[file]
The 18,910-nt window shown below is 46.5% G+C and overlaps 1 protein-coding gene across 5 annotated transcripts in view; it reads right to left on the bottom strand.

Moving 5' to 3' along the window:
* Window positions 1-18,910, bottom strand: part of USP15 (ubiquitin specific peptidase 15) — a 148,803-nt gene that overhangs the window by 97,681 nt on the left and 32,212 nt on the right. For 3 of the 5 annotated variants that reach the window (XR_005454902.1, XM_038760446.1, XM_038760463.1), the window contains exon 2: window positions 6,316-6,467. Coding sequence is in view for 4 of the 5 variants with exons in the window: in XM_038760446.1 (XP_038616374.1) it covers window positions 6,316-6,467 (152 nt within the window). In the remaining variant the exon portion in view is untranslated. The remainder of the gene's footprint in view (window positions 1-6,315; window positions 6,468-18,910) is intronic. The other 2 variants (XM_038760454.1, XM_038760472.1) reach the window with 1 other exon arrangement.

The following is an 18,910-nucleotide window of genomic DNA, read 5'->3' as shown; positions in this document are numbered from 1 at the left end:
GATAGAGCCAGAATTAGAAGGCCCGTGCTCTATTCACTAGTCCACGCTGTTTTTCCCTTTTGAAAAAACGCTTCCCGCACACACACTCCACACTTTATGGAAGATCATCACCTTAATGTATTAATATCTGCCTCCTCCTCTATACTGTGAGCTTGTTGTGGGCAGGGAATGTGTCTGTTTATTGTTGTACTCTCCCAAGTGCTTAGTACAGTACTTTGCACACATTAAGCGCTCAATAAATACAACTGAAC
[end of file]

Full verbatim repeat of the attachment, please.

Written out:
The 18,910-nt window shown below is 46.5% G+C and overlaps 1 protein-coding gene across 5 annotated transcripts in view; it reads right to left on the bottom strand.

Moving 5' to 3' along the window:
* Window positions 1-18,910, bottom strand: part of USP15 (ubiquitin specific peptidase 15) — a 148,803-nt gene that overhangs the window by 97,681 nt on the left and 32,212 nt on the right. For 3 of the 5 annotated variants that reach the window (XR_005454902.1, XM_038760446.1, XM_038760463.1), the window contains exon 2: window positions 6,316-6,467. Coding sequence is in view for 4 of the 5 variants with exons in the window: in XM_038760446.1 (XP_038616374.1) it covers window positions 6,316-6,467 (152 nt within the window). In the remaining variant the exon portion in view is untranslated. The remainder of the gene's footprint in view (window positions 1-6,315; window positions 6,468-18,910) is intronic. The other 2 variants (XM_038760454.1, XM_038760472.1) reach the window with 1 other exon arrangement.

The following is an 18,910-nucleotide window of genomic DNA, read 5'->3' as shown; positions in this document are numbered from 1 at the left end:
GATAGAGCCAGAATTAGAAGGCCCGTGCTCTATTCACTAGTCCACGCTGTTTTTCCCTTTTGAAAAAACGCTTCCCGCACACACACTCCACACTTTATGGAAGATCATCACCTTAATGTATTAATATCTGCCTCCTCCTCTATACTGTGAGCTTGTTGTGGGCAGGGAATGTGTCTGTTTATTGTTGTACTCTCCCAAGTGCTTAGTACAGTACTTTGCACACATTAAGCGCTCAATAAATACAACTGAAC